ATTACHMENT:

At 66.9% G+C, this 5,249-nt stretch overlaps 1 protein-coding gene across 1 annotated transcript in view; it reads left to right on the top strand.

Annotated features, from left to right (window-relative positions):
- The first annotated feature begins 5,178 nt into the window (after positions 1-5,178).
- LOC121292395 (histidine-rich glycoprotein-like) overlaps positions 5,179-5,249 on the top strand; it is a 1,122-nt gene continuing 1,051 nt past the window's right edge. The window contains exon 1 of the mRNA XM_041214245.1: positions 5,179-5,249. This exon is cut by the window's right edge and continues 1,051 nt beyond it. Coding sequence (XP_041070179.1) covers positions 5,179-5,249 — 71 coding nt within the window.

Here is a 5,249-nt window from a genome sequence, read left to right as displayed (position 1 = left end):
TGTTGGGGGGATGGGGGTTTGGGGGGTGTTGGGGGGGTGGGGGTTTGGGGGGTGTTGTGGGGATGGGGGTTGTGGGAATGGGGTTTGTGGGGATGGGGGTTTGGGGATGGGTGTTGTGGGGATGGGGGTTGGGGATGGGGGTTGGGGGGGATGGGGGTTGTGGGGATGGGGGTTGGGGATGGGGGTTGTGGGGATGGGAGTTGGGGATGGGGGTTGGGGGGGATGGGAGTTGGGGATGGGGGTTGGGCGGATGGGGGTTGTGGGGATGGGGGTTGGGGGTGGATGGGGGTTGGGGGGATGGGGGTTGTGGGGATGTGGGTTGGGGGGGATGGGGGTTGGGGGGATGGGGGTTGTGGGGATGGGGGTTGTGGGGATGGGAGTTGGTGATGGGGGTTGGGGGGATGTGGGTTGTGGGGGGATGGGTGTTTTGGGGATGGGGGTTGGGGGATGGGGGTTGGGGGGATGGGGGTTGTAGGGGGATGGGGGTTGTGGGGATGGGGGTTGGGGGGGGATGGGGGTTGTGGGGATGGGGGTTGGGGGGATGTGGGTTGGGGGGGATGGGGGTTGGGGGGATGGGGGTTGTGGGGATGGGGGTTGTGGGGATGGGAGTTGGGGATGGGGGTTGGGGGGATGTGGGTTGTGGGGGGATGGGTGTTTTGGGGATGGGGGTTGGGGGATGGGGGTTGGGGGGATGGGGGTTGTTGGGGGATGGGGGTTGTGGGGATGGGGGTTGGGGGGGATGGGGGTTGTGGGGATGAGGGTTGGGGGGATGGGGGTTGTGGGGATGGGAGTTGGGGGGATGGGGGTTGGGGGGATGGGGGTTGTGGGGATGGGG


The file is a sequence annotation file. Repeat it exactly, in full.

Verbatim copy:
At 66.9% G+C, this 5,249-nt stretch overlaps 1 protein-coding gene across 1 annotated transcript in view; it reads left to right on the top strand.

Annotated features, from left to right (window-relative positions):
- The first annotated feature begins 5,178 nt into the window (after positions 1-5,178).
- LOC121292395 (histidine-rich glycoprotein-like) overlaps positions 5,179-5,249 on the top strand; it is a 1,122-nt gene continuing 1,051 nt past the window's right edge. The window contains exon 1 of the mRNA XM_041214245.1: positions 5,179-5,249. This exon is cut by the window's right edge and continues 1,051 nt beyond it. Coding sequence (XP_041070179.1) covers positions 5,179-5,249 — 71 coding nt within the window.

Here is a 5,249-nt window from a genome sequence, read left to right as displayed (position 1 = left end):
TGTTGGGGGGATGGGGGTTTGGGGGGTGTTGGGGGGGTGGGGGTTTGGGGGGTGTTGTGGGGATGGGGGTTGTGGGAATGGGGTTTGTGGGGATGGGGGTTTGGGGATGGGTGTTGTGGGGATGGGGGTTGGGGATGGGGGTTGGGGGGGATGGGGGTTGTGGGGATGGGGGTTGGGGATGGGGGTTGTGGGGATGGGAGTTGGGGATGGGGGTTGGGGGGGATGGGAGTTGGGGATGGGGGTTGGGCGGATGGGGGTTGTGGGGATGGGGGTTGGGGGTGGATGGGGGTTGGGGGGATGGGGGTTGTGGGGATGTGGGTTGGGGGGGATGGGGGTTGGGGGGATGGGGGTTGTGGGGATGGGGGTTGTGGGGATGGGAGTTGGTGATGGGGGTTGGGGGGATGTGGGTTGTGGGGGGATGGGTGTTTTGGGGATGGGGGTTGGGGGATGGGGGTTGGGGGGATGGGGGTTGTAGGGGGATGGGGGTTGTGGGGATGGGGGTTGGGGGGGGATGGGGGTTGTGGGGATGGGGGTTGGGGGGATGTGGGTTGGGGGGGATGGGGGTTGGGGGGATGGGGGTTGTGGGGATGGGGGTTGTGGGGATGGGAGTTGGGGATGGGGGTTGGGGGGATGTGGGTTGTGGGGGGATGGGTGTTTTGGGGATGGGGGTTGGGGGATGGGGGTTGGGGGGATGGGGGTTGTTGGGGGATGGGGGTTGTGGGGATGGGGGTTGGGGGGGATGGGGGTTGTGGGGATGAGGGTTGGGGGGATGGGGGTTGTGGGGATGGGAGTTGGGGGGATGGGGGTTGGGGGGATGGGGGTTGTGGGGATGGGG